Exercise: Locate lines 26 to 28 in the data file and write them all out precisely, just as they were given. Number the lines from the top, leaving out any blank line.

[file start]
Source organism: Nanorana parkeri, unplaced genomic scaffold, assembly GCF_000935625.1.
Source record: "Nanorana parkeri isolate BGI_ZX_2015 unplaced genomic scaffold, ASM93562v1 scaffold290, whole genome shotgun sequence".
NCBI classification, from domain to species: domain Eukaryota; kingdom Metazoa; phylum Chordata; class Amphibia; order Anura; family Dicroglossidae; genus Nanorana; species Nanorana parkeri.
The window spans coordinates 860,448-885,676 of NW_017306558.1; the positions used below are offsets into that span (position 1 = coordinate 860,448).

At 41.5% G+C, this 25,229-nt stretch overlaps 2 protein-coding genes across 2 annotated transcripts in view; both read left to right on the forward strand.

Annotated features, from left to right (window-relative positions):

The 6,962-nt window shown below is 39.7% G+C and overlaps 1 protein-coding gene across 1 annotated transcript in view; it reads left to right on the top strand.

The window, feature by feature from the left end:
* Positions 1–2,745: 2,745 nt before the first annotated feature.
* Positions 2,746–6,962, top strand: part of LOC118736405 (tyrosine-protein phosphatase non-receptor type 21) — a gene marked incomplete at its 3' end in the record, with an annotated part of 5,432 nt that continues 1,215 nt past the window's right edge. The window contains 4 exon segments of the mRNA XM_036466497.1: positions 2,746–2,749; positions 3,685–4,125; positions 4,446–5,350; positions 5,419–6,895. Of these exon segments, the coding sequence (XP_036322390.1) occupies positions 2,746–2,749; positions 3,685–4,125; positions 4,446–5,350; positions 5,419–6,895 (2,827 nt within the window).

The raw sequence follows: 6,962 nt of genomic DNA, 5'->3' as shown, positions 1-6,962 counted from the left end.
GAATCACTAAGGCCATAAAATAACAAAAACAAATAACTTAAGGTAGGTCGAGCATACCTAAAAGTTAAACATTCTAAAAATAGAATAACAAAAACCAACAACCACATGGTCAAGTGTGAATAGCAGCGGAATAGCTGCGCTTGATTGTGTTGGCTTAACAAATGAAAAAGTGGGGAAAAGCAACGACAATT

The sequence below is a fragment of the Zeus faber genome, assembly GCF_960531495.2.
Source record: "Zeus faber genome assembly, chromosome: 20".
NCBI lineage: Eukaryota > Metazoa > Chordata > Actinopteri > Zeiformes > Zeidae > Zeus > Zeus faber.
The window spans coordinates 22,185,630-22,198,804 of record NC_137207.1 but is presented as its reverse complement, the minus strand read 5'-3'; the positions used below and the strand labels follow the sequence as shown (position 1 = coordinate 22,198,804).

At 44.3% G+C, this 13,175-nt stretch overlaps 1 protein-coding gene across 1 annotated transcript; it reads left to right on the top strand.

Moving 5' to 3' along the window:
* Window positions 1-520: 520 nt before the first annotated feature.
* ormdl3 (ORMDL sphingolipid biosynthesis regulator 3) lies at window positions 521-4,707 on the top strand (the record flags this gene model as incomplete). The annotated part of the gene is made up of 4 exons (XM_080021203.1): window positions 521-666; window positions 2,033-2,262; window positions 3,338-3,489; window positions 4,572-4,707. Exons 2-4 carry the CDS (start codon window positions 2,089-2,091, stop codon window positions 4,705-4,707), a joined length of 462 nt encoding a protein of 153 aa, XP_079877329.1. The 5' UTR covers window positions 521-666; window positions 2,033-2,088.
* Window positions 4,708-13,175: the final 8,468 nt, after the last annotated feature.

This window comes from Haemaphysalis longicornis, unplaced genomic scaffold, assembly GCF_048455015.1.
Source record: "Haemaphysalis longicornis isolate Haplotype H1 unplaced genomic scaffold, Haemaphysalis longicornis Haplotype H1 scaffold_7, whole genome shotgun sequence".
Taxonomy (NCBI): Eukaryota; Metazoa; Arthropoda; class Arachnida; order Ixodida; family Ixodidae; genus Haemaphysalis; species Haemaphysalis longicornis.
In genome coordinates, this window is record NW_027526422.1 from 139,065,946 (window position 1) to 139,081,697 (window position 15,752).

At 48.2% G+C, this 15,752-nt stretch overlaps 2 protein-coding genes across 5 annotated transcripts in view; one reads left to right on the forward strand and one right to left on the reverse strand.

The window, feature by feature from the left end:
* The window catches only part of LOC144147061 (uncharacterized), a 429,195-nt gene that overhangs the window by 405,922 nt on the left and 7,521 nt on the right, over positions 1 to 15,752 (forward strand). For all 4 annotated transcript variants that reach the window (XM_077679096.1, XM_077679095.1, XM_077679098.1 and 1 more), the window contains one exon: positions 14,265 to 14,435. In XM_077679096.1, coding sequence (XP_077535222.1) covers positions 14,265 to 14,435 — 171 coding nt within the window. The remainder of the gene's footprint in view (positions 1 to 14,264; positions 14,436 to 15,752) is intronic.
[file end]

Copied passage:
At 48.2% G+C, this 15,752-nt stretch overlaps 2 protein-coding genes across 5 annotated transcripts in view; one reads left to right on the forward strand and one right to left on the reverse strand.

The window, feature by feature from the left end:
* The window catches only part of LOC144147061 (uncharacterized), a 429,195-nt gene that overhangs the window by 405,922 nt on the left and 7,521 nt on the right, over positions 1 to 15,752 (forward strand). For all 4 annotated transcript variants that reach the window (XM_077679096.1, XM_077679095.1, XM_077679098.1 and 1 more), the window contains one exon: positions 14,265 to 14,435. In XM_077679096.1, coding sequence (XP_077535222.1) covers positions 14,265 to 14,435 — 171 coding nt within the window. The remainder of the gene's footprint in view (positions 1 to 14,264; positions 14,436 to 15,752) is intronic.